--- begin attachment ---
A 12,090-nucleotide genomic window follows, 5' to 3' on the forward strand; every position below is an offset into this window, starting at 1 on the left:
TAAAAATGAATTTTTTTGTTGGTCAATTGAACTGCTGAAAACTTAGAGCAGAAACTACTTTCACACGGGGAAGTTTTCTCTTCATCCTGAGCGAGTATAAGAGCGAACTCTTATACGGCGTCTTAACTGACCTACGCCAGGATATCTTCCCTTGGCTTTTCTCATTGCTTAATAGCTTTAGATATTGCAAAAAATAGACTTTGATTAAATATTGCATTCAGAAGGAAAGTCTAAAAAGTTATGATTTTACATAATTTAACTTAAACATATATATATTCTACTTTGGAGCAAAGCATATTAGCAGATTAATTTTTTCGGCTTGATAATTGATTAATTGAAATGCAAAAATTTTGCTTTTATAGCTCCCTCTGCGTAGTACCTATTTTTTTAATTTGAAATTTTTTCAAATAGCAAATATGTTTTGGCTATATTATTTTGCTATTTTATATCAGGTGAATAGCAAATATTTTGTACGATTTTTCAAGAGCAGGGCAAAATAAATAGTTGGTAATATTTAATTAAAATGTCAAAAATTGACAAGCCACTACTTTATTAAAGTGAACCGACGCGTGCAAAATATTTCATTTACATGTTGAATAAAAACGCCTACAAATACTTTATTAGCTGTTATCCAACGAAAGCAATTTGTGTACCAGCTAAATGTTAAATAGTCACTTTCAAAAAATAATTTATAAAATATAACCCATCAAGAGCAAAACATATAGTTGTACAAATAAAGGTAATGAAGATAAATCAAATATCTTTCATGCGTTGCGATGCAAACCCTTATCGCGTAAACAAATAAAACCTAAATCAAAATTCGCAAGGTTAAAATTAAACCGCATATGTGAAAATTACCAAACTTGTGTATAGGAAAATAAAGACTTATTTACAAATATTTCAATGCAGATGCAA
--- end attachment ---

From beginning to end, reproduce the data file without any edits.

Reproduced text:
A 12,090-nucleotide genomic window follows, 5' to 3' on the forward strand; every position below is an offset into this window, starting at 1 on the left:
TAAAAATGAATTTTTTTGTTGGTCAATTGAACTGCTGAAAACTTAGAGCAGAAACTACTTTCACACGGGGAAGTTTTCTCTTCATCCTGAGCGAGTATAAGAGCGAACTCTTATACGGCGTCTTAACTGACCTACGCCAGGATATCTTCCCTTGGCTTTTCTCATTGCTTAATAGCTTTAGATATTGCAAAAAATAGACTTTGATTAAATATTGCATTCAGAAGGAAAGTCTAAAAAGTTATGATTTTACATAATTTAACTTAAACATATATATATTCTACTTTGGAGCAAAGCATATTAGCAGATTAATTTTTTCGGCTTGATAATTGATTAATTGAAATGCAAAAATTTTGCTTTTATAGCTCCCTCTGCGTAGTACCTATTTTTTTAATTTGAAATTTTTTCAAATAGCAAATATGTTTTGGCTATATTATTTTGCTATTTTATATCAGGTGAATAGCAAATATTTTGTACGATTTTTCAAGAGCAGGGCAAAATAAATAGTTGGTAATATTTAATTAAAATGTCAAAAATTGACAAGCCACTACTTTATTAAAGTGAACCGACGCGTGCAAAATATTTCATTTACATGTTGAATAAAAACGCCTACAAATACTTTATTAGCTGTTATCCAACGAAAGCAATTTGTGTACCAGCTAAATGTTAAATAGTCACTTTCAAAAAATAATTTATAAAATATAACCCATCAAGAGCAAAACATATAGTTGTACAAATAAAGGTAATGAAGATAAATCAAATATCTTTCATGCGTTGCGATGCAAACCCTTATCGCGTAAACAAATAAAACCTAAATCAAAATTCGCAAGGTTAAAATTAAACCGCATATGTGAAAATTACCAAACTTGTGTATAGGAAAATAAAGACTTATTTACAAATATTTCAATGCAGATGCAA